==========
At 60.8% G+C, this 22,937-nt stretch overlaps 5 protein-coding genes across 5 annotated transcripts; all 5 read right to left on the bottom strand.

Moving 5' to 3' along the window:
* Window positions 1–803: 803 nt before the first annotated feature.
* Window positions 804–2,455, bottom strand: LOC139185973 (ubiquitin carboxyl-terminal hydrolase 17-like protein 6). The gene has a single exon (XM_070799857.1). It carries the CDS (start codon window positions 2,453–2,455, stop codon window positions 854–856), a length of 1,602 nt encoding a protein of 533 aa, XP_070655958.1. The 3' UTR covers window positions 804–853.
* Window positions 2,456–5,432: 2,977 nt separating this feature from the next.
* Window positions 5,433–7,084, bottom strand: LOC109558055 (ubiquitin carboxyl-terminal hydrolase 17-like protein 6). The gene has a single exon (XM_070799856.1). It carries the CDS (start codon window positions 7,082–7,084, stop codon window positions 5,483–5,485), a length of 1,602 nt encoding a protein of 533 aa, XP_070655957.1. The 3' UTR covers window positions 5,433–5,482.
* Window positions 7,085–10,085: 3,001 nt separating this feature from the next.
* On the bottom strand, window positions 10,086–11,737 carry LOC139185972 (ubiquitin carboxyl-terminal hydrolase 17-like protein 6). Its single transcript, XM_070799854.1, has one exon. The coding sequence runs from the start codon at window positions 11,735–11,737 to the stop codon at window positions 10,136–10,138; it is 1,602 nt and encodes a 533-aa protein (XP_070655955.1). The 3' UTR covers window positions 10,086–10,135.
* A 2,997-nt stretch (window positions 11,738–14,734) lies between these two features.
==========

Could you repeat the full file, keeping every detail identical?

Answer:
At 60.8% G+C, this 22,937-nt stretch overlaps 5 protein-coding genes across 5 annotated transcripts; all 5 read right to left on the bottom strand.

Moving 5' to 3' along the window:
* Window positions 1–803: 803 nt before the first annotated feature.
* Window positions 804–2,455, bottom strand: LOC139185973 (ubiquitin carboxyl-terminal hydrolase 17-like protein 6). The gene has a single exon (XM_070799857.1). It carries the CDS (start codon window positions 2,453–2,455, stop codon window positions 854–856), a length of 1,602 nt encoding a protein of 533 aa, XP_070655958.1. The 3' UTR covers window positions 804–853.
* Window positions 2,456–5,432: 2,977 nt separating this feature from the next.
* Window positions 5,433–7,084, bottom strand: LOC109558055 (ubiquitin carboxyl-terminal hydrolase 17-like protein 6). The gene has a single exon (XM_070799856.1). It carries the CDS (start codon window positions 7,082–7,084, stop codon window positions 5,483–5,485), a length of 1,602 nt encoding a protein of 533 aa, XP_070655957.1. The 3' UTR covers window positions 5,433–5,482.
* Window positions 7,085–10,085: 3,001 nt separating this feature from the next.
* On the bottom strand, window positions 10,086–11,737 carry LOC139185972 (ubiquitin carboxyl-terminal hydrolase 17-like protein 6). Its single transcript, XM_070799854.1, has one exon. The coding sequence runs from the start codon at window positions 11,735–11,737 to the stop codon at window positions 10,136–10,138; it is 1,602 nt and encodes a 533-aa protein (XP_070655955.1). The 3' UTR covers window positions 10,086–10,135.
* A 2,997-nt stretch (window positions 11,738–14,734) lies between these two features.